Microsoft has used its TechEd conference to hit all the right buttons when it comes to security.
Chief security strategist Scott Charney announced three new plans, which, combined, appear to cover almost all the security concerns that surround the world's biggest software company.
One: Microsoft's confusing array of methods for adding and installing patches to security holes in its products will be simplified from the current eight to two by the end of the year - one for operating systems and one for applications. This will be reduced to just one in time for the release of its new operating system, codenamed Longhorn, in 2004.
Two: It has signed up with Internet giant VeriSign to jointly produce new digital authentication systems (by the end of this year) so security is tightened across networks. This basically amounts to automated digital signature exchanges so people and systems know for certain who they are but without all the hassle. Of course, such a network is not necessarily constrained by geography, so quick secure access anywhere in the world is beckoning.
With digital signatures gradually becoming accepted as legally binding, this could be a vital and important bit of technology for ecommerce as well. And, spying a bandwagon to jump on, Microsoft has pointed out that it would also come in very useful for Wi-Fi networks. They have also argued that digital signatures would help defeat spam, although this may be one bandwagon too far.
And three: Microsoft has announced two security training programmes based on its previous admin and engineer qualifications so people can train up on how to use all this new wonderful kit once it arrives. It has stressed that one exam is an industry recognised standard of competency.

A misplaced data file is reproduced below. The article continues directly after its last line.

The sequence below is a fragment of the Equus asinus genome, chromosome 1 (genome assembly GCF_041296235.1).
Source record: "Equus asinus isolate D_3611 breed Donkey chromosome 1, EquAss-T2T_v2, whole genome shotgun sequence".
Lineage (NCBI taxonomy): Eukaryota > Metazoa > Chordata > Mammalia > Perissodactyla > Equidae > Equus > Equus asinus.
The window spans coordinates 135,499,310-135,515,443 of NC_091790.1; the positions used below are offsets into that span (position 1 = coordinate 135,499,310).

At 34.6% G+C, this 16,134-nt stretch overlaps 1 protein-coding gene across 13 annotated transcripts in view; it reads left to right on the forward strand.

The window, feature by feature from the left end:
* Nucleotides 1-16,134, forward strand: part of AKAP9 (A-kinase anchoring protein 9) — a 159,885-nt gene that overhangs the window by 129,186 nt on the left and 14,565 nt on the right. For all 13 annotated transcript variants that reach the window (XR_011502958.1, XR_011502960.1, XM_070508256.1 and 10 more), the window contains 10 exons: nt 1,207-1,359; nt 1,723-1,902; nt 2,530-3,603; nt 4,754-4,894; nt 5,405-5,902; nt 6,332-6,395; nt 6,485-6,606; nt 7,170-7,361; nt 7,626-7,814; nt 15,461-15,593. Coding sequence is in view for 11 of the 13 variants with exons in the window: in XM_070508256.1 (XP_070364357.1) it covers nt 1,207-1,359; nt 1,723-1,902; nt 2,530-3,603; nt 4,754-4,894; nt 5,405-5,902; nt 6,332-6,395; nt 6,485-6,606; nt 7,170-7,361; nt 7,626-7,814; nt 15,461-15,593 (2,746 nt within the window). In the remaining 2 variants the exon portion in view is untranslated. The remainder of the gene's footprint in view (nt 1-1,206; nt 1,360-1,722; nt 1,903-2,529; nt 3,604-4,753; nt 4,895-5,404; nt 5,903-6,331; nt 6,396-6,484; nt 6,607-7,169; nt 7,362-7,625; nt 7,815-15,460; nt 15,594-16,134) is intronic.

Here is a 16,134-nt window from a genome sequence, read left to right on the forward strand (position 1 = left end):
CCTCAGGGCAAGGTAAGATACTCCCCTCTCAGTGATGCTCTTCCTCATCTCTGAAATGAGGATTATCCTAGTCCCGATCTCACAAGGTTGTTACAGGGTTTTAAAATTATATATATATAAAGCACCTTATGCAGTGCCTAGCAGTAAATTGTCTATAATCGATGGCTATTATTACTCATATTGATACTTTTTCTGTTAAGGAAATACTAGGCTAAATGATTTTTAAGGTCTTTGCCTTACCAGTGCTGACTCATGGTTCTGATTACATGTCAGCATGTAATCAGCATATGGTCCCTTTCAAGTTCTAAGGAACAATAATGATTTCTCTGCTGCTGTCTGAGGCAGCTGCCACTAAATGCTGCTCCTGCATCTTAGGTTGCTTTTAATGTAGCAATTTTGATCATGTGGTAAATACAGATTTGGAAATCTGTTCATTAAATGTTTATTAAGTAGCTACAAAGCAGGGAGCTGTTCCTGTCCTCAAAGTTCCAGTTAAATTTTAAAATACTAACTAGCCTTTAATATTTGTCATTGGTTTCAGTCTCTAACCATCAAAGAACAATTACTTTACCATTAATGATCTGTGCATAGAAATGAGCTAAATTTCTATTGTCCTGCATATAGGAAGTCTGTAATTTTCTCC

So, as ever with Microsoft, it has pulled off the feat of telling people that all their problems will be solved within the next year/two years. And, of course, everyone has reported it as if it's already happened. It's hard to put a figure on the percentage of promises made by Microsoft it has actually kept because there is always some form of product that does at least some of what they said it would. Often, thanks to the ubiquitous MS evangelising, observers ascribe a product features that MS never said it would have in reality.
The two patch methods rather than eight is a good idea and will happen, if only because with Linux creeping up on Windows, the issue of patching security holes easily and quickly has become more and more important. Windows and Microsoft products in general are targeted by hackers because a) they hate Microsoft and b) Microsoft products are the most widely used and used by the most technically illiterate people.
By providing a faster and more effective patch system, MS can help reduce the argument that Linux is more secure. In fact, following its usual aggressive strategy, Microsoft has subtly started pushing the argument that Linux is just as insecure and buggy but not as targeted by hackers as Microsoft so no one really notices - a wonderful bit of false logic that we can look forward to seeing more frequently soon.
The VeriSign link-up makes good business sense and is another example of why Microsoft still rules the roost. Whether it has to buy another company and use its technology to fulfil the vision remains to be seen.
And of course the training schemes have numerous advantages - people know how to use the kit, they are trained up and so tied-in with Microsoft kit, and people pay money to take them.
All in all, Scott Charney and Bill Gates will be very happy with the performance.